Similarities can be drawn in the architectural world, with some buildings proving instant hits, others taking a while to be appreciated and few going on to achieve that timeless classic status.

The Graz music theatre possesses all the attributes to suggest it will be an instant hit but lacks a certain depth and character to become truly great.

Like a local musician that hits the big time, this building will no doubt retain its fame in its native area for many years but its global appeal to the masses is likely to be limited.

Rivington Street Studio’s York St John University’s new quadrangle

About the scheme: This is the York St John University quadrangle designed by London architect Rivington Street Studio.

The £15m scheme is unlike a regular university quad. The anchor is a pair of listed Georgian terrace houses at a major T-junction. The building is constructed out of a glowing, roughly textured red brick handmade locally. Although the bulging brick wall pays homage to York’s medieval heritage, they avoid any hint of pastiche.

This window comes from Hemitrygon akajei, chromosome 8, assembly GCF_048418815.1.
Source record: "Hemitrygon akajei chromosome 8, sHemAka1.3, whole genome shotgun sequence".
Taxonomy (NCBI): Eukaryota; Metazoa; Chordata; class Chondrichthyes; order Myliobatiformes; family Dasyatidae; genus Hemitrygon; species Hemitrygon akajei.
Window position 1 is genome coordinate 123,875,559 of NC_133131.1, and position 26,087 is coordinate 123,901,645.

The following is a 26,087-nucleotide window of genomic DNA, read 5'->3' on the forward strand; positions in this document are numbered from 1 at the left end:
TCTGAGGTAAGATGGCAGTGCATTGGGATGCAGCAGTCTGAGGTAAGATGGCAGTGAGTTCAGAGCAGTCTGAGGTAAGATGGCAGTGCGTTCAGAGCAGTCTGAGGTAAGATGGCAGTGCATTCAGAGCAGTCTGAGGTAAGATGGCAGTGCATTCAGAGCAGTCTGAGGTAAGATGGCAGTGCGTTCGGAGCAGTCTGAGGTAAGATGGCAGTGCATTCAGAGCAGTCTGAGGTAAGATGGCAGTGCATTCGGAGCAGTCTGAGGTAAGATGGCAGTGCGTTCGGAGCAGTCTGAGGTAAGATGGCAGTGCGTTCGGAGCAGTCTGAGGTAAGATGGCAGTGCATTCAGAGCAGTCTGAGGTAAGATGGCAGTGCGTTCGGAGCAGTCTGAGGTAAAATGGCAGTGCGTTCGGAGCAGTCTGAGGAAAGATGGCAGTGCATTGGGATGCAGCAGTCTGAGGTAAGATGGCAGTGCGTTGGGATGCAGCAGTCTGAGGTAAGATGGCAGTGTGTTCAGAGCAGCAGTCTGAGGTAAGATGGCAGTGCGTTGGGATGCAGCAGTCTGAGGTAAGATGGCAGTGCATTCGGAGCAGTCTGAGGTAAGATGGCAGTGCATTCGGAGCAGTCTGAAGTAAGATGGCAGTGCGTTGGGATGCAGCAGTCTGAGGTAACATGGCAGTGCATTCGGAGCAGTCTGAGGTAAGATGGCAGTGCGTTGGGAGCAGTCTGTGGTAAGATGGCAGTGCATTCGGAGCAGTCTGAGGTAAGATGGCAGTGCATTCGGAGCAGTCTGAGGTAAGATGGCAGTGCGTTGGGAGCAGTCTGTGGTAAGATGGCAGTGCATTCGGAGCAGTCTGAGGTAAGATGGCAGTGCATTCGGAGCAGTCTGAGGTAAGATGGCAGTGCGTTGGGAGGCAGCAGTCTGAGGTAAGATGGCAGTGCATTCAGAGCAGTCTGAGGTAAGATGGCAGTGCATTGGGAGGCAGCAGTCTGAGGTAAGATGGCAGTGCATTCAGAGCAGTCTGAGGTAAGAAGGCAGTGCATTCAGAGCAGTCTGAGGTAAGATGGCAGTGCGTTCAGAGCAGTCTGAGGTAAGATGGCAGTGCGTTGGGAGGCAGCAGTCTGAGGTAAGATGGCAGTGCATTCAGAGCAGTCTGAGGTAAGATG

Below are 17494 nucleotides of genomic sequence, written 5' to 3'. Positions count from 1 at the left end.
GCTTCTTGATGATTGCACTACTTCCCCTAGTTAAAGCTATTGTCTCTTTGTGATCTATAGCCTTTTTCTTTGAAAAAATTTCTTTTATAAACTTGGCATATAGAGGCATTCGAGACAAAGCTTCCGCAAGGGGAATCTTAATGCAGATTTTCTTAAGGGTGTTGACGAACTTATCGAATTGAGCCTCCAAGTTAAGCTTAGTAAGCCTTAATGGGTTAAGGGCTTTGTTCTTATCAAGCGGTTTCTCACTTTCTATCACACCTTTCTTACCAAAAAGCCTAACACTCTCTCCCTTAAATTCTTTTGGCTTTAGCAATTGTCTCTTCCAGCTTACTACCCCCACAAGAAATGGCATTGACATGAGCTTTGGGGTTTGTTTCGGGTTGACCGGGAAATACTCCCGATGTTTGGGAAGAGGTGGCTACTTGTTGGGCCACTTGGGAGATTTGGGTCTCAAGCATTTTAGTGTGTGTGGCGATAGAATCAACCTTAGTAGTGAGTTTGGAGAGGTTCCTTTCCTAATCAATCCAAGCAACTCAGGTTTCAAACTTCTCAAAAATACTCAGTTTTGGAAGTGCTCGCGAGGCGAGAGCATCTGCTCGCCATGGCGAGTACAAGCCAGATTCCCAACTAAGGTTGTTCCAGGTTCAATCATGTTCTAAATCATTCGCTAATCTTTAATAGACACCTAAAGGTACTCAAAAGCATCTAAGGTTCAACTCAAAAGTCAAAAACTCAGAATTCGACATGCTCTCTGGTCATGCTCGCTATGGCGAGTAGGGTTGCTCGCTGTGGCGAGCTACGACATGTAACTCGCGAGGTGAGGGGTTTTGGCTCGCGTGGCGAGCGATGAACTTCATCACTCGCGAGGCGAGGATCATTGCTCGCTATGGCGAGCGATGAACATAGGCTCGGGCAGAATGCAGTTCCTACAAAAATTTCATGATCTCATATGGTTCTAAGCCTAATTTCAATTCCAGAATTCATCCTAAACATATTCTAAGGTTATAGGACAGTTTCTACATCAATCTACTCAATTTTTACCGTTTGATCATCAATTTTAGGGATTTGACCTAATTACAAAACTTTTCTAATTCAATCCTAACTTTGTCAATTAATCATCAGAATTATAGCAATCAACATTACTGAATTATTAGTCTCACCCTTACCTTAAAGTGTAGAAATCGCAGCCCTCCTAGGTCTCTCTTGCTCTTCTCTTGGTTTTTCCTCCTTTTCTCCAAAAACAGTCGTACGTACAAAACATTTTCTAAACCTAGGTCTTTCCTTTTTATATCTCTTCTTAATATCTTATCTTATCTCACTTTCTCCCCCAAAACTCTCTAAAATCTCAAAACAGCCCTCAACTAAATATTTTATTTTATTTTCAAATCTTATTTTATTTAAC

CB’s verdict: At first glance my impressions of this project were favourable, the scheme demonstrates anostentatious and contemporary form of architecture befitting its student environment, one that could enhance the campus of many a university. But this knee-jerk impression quickly changed as I considered the wider context of the project.